Michael Sobolewski and David Bosso are colleagues in the social studies department at Berlin High School. On September 11, 2001, Bosso was a fourth- year teacher; Sobolweski was a second-grade student.

connecting 9/11 to conflicts in the Middle East and the war on terror makes that day more relevant to students. “That clicks with them, since that has been their whole lives—it’s grounded in a reality they can hold on to.” Cassidy, now a social studies teacher in Middlebury, began to use poetry and carefully selected images to teach 9/11 not long after the attacks. One image is a shoe lying in the ashes, and she encourages students to make connections to the human impact of the event. Now that she has students who were born almost a decade after the attacks, she also includes a piece to explain the events of the day. This year she used part of a video from the 9/11 Memorial and Museum that features first-person accounts from survivors and the children of people who perished. A 9/11 first responder who is featured in the video stresses the need to find joy and have compassion for others. 9/11 has many history lessons to teach, but Cassidy believes that in the middle of the pandemic we most need to focus on the social emotional lessons students can learn from the resilience of survivors and the way the country came together in the wake of the attacks.

“How do we continue to be our best selves and see the good in the world?” she asks. “Given where we are as a society and the world right now, we need to focus on what brings us together and how we can help one another.” Cassidy worked for many years with a paraeducator who lost three family members on a plane that day. “She emails me every year to ask if I’m going to do the poetry lesson,” she says. The woman stresses to Cassidy that children need to understand 9/11 and its human impact. “We learn from the past to make a better future,” Cassidy says. “We look at a horrible experience and think about how we can then teach people to be better, kinder human beings.” Bosso notes that most Connecticut educators, not just social studies teachers, find ways to discuss 9/11 and share their experiences with students. “It’s something teachers discuss and want students to learn about.” “At the end of the day, it’s a part of our history,” says Cassidy. “For some people, it’s part of their trauma. And for everyone, it’s a piece of our resilience as a nation. We can’t ever forget.”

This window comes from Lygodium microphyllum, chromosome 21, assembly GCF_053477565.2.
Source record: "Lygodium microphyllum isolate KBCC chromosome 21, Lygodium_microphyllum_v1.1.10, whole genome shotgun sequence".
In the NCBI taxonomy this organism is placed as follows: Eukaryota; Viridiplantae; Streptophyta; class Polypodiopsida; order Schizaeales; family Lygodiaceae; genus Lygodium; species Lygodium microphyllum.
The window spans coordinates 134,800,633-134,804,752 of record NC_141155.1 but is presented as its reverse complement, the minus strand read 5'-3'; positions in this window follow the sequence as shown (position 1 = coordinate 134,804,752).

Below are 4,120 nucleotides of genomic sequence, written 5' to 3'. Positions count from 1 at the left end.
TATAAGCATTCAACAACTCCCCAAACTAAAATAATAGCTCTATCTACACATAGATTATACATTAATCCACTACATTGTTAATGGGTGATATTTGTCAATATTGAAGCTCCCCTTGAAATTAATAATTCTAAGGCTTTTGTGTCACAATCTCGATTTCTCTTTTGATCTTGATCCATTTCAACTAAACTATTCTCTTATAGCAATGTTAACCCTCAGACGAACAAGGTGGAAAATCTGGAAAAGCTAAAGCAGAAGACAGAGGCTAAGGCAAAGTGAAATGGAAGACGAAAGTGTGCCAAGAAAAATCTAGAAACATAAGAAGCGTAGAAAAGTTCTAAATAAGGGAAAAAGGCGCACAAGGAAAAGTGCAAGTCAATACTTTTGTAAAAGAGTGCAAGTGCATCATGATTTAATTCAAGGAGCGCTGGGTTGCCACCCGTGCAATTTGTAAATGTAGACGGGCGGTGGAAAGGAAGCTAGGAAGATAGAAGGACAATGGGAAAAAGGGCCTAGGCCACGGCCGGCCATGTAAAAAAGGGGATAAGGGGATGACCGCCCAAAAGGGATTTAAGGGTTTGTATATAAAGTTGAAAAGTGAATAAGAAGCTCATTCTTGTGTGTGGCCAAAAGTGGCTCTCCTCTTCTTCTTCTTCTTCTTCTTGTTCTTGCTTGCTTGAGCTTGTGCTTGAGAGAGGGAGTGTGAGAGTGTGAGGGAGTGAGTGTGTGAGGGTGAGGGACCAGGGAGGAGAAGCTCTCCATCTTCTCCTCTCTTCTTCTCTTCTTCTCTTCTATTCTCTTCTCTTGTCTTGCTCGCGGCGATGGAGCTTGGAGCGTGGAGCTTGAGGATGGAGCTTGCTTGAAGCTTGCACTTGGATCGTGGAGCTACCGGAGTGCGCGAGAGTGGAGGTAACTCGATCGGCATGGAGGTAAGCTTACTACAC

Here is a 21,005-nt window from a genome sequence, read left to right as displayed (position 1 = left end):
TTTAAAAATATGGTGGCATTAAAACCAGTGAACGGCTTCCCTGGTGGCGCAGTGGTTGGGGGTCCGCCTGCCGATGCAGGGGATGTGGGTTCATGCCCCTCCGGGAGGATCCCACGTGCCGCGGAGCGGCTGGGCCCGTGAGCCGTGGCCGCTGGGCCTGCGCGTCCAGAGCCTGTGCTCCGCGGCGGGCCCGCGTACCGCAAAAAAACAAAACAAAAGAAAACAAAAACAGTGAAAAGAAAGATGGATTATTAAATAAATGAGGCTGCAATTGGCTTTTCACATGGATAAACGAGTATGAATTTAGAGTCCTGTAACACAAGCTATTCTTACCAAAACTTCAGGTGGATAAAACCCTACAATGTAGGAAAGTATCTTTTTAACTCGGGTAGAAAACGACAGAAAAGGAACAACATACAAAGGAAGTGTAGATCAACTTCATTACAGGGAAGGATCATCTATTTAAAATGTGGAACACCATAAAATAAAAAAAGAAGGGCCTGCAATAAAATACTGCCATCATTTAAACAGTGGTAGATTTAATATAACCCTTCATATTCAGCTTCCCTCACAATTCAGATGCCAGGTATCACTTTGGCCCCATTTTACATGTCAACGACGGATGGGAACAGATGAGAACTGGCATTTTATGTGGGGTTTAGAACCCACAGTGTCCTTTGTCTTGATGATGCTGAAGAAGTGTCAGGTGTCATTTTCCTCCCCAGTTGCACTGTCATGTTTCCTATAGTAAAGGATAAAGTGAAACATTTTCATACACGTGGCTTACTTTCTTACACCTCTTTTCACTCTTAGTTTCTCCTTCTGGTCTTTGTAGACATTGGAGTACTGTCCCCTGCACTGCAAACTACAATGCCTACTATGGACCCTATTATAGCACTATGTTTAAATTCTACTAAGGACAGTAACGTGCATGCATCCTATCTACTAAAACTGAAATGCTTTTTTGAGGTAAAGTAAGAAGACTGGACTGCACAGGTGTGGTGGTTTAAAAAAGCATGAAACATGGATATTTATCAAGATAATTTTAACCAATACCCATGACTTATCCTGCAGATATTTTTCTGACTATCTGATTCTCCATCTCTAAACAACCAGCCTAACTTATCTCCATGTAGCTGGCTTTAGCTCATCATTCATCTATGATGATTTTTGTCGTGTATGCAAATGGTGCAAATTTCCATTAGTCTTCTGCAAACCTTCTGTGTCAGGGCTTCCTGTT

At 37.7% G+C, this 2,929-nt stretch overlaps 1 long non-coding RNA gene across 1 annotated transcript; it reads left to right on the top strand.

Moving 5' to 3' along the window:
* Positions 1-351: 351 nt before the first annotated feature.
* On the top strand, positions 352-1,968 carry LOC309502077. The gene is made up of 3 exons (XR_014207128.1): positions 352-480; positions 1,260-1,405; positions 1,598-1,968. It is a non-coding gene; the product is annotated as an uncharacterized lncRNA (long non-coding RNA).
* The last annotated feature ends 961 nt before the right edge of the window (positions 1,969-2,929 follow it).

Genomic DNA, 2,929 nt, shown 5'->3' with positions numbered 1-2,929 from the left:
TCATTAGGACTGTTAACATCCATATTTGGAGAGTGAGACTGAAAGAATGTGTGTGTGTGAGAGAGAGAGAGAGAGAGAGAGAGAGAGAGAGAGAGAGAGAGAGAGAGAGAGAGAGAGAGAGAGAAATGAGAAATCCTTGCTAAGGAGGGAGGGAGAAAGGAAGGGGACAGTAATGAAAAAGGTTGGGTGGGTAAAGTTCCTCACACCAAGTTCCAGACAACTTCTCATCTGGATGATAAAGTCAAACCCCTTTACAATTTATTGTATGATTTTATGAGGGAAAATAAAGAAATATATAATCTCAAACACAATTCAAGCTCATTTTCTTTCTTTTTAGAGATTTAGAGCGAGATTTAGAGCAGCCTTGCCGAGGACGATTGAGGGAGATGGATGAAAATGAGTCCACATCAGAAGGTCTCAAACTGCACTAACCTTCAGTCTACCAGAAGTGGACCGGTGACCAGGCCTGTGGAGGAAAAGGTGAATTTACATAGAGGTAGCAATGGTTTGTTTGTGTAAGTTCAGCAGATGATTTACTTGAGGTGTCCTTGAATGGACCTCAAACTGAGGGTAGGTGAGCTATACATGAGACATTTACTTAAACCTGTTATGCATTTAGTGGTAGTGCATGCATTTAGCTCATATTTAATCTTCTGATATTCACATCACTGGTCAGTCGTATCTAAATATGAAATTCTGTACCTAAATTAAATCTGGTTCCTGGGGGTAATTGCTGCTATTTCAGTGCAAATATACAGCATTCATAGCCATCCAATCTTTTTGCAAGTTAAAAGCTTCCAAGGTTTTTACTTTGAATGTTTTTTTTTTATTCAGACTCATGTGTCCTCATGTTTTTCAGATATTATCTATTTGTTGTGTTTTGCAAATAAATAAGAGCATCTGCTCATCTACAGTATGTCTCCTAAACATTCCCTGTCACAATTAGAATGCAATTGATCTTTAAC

help students think about it in ways they haven’t before,” Sobolewski adds. He finds students have often heard facts or know about the timeline of the day, but he wants them to have a new perspective. This year he showed students a virtual reality documentary that shares the story of 9/11 survivor Genelle Guzman- McMillan—the last person to be rescued from Ground Zero after spending 27 hours trapped under the rubble. The VR experience recreates New York to show what the city looked like before 9/11. He also finds that


You can help alleviate the growing problem of childhood hunger by holding a Working Together to Feed Families food drive in your local union. CEA will provide you with publicity materials and other information you need to run a successful food drive. Contact joez@cea.org or brendanm@cea.org for information.

LéAnn Murphy Cassidy, a teacher at Memorial Middle School in Region 15, goes over an assignment with a student. She uses poetry and images to encourage students to make connections to the human impact of 9/11.

Made with FlippingBook - Online Brochure Maker